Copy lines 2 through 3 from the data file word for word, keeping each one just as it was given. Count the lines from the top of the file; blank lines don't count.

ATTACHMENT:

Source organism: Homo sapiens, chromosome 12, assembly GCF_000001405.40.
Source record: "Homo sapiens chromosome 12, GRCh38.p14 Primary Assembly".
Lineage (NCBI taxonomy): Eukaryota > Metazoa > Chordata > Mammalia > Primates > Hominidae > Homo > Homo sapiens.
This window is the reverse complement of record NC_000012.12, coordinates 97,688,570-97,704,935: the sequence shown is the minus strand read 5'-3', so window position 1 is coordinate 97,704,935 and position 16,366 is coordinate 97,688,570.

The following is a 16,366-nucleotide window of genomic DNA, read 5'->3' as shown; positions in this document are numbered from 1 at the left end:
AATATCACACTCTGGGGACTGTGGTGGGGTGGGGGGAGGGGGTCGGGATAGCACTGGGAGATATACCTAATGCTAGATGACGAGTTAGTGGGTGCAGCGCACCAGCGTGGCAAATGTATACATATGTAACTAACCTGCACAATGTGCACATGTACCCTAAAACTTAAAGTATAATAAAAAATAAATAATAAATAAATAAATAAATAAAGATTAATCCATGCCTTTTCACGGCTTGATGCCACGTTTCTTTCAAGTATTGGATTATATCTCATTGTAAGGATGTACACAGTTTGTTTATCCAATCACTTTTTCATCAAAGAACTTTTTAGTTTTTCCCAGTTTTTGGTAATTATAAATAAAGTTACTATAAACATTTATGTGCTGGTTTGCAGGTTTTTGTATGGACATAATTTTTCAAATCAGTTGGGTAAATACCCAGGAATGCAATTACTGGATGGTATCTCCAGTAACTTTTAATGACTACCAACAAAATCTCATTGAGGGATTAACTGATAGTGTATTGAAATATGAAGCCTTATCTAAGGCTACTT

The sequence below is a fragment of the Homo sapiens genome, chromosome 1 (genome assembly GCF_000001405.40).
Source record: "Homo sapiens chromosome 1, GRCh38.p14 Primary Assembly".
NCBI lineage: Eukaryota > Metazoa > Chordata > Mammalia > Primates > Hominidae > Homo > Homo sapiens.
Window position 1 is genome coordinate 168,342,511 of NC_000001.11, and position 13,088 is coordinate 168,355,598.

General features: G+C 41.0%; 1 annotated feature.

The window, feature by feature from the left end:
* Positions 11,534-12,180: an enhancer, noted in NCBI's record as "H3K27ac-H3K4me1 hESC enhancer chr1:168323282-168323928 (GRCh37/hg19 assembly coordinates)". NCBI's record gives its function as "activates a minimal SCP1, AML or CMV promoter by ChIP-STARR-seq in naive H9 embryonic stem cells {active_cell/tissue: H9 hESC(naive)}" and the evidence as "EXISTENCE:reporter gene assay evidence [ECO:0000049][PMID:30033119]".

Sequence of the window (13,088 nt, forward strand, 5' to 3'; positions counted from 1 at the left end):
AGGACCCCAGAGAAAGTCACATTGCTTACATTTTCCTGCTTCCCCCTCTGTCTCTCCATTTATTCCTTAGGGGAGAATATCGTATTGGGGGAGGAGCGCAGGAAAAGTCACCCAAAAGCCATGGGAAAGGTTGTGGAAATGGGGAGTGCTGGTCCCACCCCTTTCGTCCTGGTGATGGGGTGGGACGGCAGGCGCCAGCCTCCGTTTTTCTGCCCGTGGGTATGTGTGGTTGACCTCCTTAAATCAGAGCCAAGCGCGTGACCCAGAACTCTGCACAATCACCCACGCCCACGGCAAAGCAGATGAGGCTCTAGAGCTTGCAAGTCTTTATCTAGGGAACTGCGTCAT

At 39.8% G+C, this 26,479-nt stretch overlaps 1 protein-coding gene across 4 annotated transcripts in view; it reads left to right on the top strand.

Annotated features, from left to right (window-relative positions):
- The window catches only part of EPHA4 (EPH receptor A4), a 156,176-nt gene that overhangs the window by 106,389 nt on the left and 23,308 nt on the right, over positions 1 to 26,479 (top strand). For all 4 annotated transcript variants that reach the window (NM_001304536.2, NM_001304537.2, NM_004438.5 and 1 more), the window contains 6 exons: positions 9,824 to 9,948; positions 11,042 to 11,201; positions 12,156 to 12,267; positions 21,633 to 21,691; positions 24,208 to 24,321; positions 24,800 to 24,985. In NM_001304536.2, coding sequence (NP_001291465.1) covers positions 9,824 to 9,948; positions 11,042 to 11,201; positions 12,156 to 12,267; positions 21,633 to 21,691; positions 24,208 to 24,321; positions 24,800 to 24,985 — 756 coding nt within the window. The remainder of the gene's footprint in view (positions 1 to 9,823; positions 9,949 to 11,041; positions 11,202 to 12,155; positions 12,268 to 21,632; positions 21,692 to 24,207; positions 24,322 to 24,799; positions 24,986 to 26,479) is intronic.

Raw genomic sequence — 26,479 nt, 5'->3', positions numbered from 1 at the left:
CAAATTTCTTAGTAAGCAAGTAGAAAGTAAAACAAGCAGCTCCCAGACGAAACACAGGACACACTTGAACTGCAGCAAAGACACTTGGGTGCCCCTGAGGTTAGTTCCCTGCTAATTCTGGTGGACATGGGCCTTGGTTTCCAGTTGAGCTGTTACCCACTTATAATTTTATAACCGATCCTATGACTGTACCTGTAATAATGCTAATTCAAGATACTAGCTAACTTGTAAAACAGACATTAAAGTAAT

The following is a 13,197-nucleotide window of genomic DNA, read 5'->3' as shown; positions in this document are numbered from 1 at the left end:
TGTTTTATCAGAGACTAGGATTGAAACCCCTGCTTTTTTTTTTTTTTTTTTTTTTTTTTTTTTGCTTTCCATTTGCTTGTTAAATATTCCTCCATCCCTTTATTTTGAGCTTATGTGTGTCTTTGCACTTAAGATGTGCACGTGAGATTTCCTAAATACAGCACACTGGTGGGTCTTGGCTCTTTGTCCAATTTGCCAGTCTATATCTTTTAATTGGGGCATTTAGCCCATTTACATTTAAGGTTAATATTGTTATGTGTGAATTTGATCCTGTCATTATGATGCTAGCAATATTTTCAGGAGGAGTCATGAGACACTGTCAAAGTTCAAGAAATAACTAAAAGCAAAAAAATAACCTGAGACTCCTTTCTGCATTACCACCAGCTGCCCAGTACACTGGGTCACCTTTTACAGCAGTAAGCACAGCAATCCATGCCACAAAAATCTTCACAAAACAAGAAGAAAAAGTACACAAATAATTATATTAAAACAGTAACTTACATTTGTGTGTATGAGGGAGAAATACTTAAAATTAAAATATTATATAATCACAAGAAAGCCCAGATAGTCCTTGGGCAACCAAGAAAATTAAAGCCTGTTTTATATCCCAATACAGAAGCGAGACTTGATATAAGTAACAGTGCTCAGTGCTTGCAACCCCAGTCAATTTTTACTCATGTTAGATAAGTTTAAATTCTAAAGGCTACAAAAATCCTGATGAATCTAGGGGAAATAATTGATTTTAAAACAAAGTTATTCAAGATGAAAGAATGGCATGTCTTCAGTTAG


Source record: "Homo sapiens chromosome 12, GRCh38.p14 Primary Assembly".
Lineage (NCBI taxonomy): Eukaryota > Metazoa > Chordata > Mammalia > Primates > Hominidae > Homo > Homo sapiens.